It’s easier if we don’t have to deal with it, therefore she can’t know. That was my life, not knowing I had Cerebral Palsy for 46 years.
As I began to grow and my struggles became more obvious, they were brushed under the carpet as if they didn’t exist. I struggled in school, struggled mentally, and therefore struggled to learn. More importantly my parents and teachers failed to deal with my problems and yet they were all aware the problems were there.
When my mother constantly commented that I was falling behind with my school work, my father always told her I would catch up. When my sisters were doing homework and I had already given up, I was constantly being asked why I wasn’t doing work.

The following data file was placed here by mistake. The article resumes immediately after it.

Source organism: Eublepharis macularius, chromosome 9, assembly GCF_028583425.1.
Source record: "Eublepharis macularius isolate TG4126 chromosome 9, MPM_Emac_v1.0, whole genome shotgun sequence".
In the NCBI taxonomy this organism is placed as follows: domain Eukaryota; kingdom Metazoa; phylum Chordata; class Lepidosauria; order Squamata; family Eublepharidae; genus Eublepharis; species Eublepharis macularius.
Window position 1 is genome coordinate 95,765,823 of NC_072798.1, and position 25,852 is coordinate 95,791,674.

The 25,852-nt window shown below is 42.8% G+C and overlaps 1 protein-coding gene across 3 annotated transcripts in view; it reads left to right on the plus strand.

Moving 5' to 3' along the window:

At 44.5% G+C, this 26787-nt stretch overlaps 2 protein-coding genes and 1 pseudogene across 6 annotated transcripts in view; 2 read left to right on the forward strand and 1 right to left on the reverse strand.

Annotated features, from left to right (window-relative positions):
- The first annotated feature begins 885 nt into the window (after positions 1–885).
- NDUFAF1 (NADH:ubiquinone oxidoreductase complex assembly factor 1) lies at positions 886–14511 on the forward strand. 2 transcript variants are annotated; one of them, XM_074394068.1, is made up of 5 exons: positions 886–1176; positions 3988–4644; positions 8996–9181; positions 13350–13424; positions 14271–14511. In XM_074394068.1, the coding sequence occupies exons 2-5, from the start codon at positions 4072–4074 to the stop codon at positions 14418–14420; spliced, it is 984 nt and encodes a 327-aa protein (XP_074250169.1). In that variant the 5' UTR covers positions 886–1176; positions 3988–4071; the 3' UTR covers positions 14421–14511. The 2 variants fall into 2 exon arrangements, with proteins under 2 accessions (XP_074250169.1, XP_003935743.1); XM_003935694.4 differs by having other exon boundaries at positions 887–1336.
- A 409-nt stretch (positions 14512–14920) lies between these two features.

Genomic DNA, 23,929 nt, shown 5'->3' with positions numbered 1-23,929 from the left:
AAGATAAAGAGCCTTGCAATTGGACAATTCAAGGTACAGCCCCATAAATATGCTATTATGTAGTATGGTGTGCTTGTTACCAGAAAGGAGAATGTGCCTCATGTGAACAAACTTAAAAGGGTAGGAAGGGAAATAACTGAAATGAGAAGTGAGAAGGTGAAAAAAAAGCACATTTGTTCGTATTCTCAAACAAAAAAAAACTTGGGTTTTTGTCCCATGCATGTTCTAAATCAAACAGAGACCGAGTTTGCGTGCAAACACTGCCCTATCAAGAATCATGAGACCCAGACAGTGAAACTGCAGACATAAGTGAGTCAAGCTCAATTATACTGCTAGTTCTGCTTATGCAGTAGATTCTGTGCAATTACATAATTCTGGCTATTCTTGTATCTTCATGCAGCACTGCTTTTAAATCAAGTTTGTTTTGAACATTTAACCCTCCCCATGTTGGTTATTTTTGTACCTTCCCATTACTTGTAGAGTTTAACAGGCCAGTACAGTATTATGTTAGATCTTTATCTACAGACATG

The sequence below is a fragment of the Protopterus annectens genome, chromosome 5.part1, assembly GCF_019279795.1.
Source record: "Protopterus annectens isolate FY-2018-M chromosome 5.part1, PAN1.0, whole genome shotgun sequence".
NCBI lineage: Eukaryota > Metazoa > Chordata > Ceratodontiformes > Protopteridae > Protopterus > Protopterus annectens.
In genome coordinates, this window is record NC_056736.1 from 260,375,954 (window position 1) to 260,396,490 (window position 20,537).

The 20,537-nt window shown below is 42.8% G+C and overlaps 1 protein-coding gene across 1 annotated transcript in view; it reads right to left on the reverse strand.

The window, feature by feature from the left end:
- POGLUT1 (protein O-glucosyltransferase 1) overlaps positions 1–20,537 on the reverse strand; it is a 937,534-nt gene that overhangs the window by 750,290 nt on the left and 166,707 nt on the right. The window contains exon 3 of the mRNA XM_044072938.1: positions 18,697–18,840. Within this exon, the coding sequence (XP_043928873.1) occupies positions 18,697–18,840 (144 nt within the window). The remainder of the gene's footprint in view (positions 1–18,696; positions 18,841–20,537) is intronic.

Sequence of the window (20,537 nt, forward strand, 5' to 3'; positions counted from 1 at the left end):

The truth is I struggled to make headway with homework because I was dealing with a disability and that made it virtually impossible for me to make any educational progress and in the meantime I was constantly being labelled. As keen as anyone is to point out another person’s flaws, perhaps those others should make their way to understand our problems instead.
I will go into more detail at what my cognitive impairments are and how those play out in my daily life in another blog. I’d like to dedicate this blog to those like me who also struggle through a brain hemorrhage.